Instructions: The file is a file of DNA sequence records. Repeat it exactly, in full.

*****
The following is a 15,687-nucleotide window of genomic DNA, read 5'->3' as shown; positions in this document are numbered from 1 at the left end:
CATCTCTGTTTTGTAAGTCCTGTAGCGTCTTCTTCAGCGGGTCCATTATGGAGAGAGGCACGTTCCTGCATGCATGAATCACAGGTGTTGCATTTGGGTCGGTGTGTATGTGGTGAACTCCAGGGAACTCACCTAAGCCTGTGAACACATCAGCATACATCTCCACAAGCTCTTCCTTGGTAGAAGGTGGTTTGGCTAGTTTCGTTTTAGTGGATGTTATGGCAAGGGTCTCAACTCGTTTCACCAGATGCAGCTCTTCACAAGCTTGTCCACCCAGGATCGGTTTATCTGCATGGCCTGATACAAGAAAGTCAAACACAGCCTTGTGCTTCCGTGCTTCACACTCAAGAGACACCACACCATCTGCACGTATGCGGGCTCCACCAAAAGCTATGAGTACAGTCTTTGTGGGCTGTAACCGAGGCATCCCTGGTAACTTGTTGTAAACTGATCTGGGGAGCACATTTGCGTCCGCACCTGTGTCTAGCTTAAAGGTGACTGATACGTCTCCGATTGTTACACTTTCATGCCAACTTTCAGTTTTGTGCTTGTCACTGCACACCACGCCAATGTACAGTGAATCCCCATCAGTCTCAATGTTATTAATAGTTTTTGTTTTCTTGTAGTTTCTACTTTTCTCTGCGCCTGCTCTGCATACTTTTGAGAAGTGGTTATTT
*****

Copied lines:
The following is a 15,687-nucleotide window of genomic DNA, read 5'->3' as shown; positions in this document are numbered from 1 at the left end:
CATCTCTGTTTTGTAAGTCCTGTAGCGTCTTCTTCAGCGGGTCCATTATGGAGAGAGGCACGTTCCTGCATGCATGAATCACAGGTGTTGCATTTGGGTCGGTGTGTATGTGGTGAACTCCAGGGAACTCACCTAAGCCTGTGAACACATCAGCATACATCTCCACAAGCTCTTCCTTGGTAGAAGGTGGTTTGGCTAGTTTCGTTTTAGTGGATGTTATGGCAAGGGTCTCAACTCGTTTCACCAGATGCAGCTCTTCACAAGCTTGTCCACCCAGGATCGGTTTATCTGCATGGCCTGATACAAGAAAGTCAAACACAGCCTTGTGCTTCCGTGCTTCACACTCAAGAGACACCACACCATCTGCACGTATGCGGGCTCCACCAAAAGCTATGAGTACAGTCTTTGTGGGCTGTAACCGAGGCATCCCTGGTAACTTGTTGTAAACTGATCTGGGGAGCACATTTGCGTCCGCACCTGTGTCTAGCTTAAAGGTGACTGATACGTCTCCGATTGTTACACTTTCATGCCAACTTTCAGTTTTGTGCTTGTCACTGCACACCACGCCAATGTACAGTGAATCCCCATCAGTCTCAATGTTATTAATAGTTTTTGTTTTCTTGTAGTTTCTACTTTTCTCTGCGCCTGCTCTGCATACTTTTGAGAAGTGGTTATTT